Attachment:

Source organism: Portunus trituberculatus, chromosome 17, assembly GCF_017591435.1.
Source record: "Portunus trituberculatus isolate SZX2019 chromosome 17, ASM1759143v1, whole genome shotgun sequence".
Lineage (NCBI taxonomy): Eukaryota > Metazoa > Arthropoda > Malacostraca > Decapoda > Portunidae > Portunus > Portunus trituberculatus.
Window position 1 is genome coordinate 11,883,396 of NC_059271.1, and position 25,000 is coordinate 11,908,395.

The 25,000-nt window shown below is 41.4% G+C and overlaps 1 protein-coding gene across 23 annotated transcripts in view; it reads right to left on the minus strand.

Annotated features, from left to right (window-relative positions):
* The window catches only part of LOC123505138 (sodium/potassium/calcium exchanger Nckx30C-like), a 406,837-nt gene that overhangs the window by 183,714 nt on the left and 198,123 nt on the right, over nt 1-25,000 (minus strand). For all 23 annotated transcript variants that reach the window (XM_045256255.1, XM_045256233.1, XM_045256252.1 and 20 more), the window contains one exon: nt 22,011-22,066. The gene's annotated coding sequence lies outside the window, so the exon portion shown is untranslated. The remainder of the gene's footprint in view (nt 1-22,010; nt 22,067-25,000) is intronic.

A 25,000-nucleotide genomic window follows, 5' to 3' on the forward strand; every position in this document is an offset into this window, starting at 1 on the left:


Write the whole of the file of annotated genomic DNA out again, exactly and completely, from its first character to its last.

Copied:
Source organism: Portunus trituberculatus, chromosome 17, assembly GCF_017591435.1.
Source record: "Portunus trituberculatus isolate SZX2019 chromosome 17, ASM1759143v1, whole genome shotgun sequence".
Lineage (NCBI taxonomy): Eukaryota > Metazoa > Arthropoda > Malacostraca > Decapoda > Portunidae > Portunus > Portunus trituberculatus.
Window position 1 is genome coordinate 11,883,396 of NC_059271.1, and position 25,000 is coordinate 11,908,395.

The 25,000-nt window shown below is 41.4% G+C and overlaps 1 protein-coding gene across 23 annotated transcripts in view; it reads right to left on the minus strand.

Annotated features, from left to right (window-relative positions):
* The window catches only part of LOC123505138 (sodium/potassium/calcium exchanger Nckx30C-like), a 406,837-nt gene that overhangs the window by 183,714 nt on the left and 198,123 nt on the right, over nt 1-25,000 (minus strand). For all 23 annotated transcript variants that reach the window (XM_045256255.1, XM_045256233.1, XM_045256252.1 and 20 more), the window contains one exon: nt 22,011-22,066. The gene's annotated coding sequence lies outside the window, so the exon portion shown is untranslated. The remainder of the gene's footprint in view (nt 1-22,010; nt 22,067-25,000) is intronic.

A 25,000-nucleotide genomic window follows, 5' to 3' on the forward strand; every position in this document is an offset into this window, starting at 1 on the left: